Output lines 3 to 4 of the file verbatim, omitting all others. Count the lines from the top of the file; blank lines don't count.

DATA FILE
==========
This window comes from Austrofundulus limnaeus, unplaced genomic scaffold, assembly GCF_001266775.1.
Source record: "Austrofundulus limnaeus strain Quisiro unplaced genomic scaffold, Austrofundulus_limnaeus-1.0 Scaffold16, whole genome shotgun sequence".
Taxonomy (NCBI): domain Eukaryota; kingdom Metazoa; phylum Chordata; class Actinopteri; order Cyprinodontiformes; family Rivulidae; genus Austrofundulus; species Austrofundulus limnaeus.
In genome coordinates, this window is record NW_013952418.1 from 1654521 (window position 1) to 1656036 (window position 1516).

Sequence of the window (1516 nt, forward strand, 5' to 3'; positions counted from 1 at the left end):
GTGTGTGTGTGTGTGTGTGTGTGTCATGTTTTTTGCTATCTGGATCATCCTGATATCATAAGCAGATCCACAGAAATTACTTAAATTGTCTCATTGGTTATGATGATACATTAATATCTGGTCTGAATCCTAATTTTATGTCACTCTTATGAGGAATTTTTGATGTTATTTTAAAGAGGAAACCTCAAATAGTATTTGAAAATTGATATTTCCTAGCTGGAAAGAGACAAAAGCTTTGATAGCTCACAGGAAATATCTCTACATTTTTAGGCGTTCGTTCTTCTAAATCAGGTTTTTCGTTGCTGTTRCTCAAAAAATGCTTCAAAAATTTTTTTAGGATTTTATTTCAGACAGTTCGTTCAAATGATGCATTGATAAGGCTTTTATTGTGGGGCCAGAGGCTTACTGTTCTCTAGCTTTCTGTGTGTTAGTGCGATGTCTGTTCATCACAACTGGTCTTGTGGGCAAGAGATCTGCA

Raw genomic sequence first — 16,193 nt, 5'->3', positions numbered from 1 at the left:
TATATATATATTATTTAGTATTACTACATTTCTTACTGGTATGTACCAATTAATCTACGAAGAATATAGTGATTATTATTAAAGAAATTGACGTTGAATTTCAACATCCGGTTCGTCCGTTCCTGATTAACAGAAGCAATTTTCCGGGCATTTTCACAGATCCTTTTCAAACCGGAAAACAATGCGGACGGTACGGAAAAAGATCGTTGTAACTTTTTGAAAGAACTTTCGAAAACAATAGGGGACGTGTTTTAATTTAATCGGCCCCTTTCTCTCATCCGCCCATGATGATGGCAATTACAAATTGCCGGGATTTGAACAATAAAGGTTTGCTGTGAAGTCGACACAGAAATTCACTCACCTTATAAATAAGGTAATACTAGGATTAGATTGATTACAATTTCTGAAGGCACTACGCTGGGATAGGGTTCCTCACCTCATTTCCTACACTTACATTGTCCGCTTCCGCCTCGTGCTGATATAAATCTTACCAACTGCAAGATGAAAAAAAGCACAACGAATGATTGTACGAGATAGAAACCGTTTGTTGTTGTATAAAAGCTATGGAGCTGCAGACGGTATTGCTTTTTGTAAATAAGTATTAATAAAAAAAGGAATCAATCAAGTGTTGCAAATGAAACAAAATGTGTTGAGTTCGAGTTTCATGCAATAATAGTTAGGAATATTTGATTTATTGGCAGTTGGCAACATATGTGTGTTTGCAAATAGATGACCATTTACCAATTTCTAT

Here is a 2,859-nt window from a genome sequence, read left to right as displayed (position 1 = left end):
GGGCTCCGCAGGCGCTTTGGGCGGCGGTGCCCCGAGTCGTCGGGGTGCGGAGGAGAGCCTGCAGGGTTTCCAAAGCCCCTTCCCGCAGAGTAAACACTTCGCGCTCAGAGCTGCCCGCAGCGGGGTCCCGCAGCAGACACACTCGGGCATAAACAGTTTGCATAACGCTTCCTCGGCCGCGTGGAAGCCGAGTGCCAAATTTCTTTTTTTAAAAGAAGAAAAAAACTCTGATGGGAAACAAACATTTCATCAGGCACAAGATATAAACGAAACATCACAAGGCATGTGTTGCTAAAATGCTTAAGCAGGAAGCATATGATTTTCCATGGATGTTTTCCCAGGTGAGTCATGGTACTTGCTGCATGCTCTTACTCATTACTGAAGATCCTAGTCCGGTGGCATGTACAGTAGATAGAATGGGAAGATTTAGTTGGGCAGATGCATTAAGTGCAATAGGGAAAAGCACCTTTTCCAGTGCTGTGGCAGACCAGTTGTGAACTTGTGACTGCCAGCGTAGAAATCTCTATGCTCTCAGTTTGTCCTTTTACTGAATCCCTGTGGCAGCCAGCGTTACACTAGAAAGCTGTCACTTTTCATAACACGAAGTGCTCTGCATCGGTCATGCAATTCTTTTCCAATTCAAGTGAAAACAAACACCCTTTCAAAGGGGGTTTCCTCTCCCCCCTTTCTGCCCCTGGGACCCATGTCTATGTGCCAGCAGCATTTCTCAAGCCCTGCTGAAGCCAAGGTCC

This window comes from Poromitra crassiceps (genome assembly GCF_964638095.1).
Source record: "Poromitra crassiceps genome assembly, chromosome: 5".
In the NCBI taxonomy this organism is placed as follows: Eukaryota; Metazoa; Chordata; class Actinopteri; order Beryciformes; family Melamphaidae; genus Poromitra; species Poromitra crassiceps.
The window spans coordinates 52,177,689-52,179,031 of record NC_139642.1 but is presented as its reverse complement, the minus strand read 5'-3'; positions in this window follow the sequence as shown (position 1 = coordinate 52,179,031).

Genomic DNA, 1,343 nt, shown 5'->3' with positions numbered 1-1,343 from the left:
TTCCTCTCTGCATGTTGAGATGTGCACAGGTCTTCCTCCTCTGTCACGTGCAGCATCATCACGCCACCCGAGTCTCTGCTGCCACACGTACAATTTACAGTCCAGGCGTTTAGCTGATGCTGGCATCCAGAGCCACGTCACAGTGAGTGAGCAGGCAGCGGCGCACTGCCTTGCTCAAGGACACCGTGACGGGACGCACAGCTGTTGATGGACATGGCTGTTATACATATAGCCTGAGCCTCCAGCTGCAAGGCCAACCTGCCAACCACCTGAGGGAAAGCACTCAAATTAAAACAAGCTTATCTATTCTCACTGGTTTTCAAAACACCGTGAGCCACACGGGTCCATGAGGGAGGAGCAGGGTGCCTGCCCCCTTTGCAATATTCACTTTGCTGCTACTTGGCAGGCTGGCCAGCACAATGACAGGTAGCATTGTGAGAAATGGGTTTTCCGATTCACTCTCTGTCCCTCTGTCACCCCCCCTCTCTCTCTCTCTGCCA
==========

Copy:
Taxonomy (NCBI): domain Eukaryota; kingdom Metazoa; phylum Chordata; class Actinopteri; order Cyprinodontiformes; family Rivulidae; genus Austrofundulus; species Austrofundulus limnaeus.
In genome coordinates, this window is record NW_013952418.1 from 1654521 (window position 1) to 1656036 (window position 1516).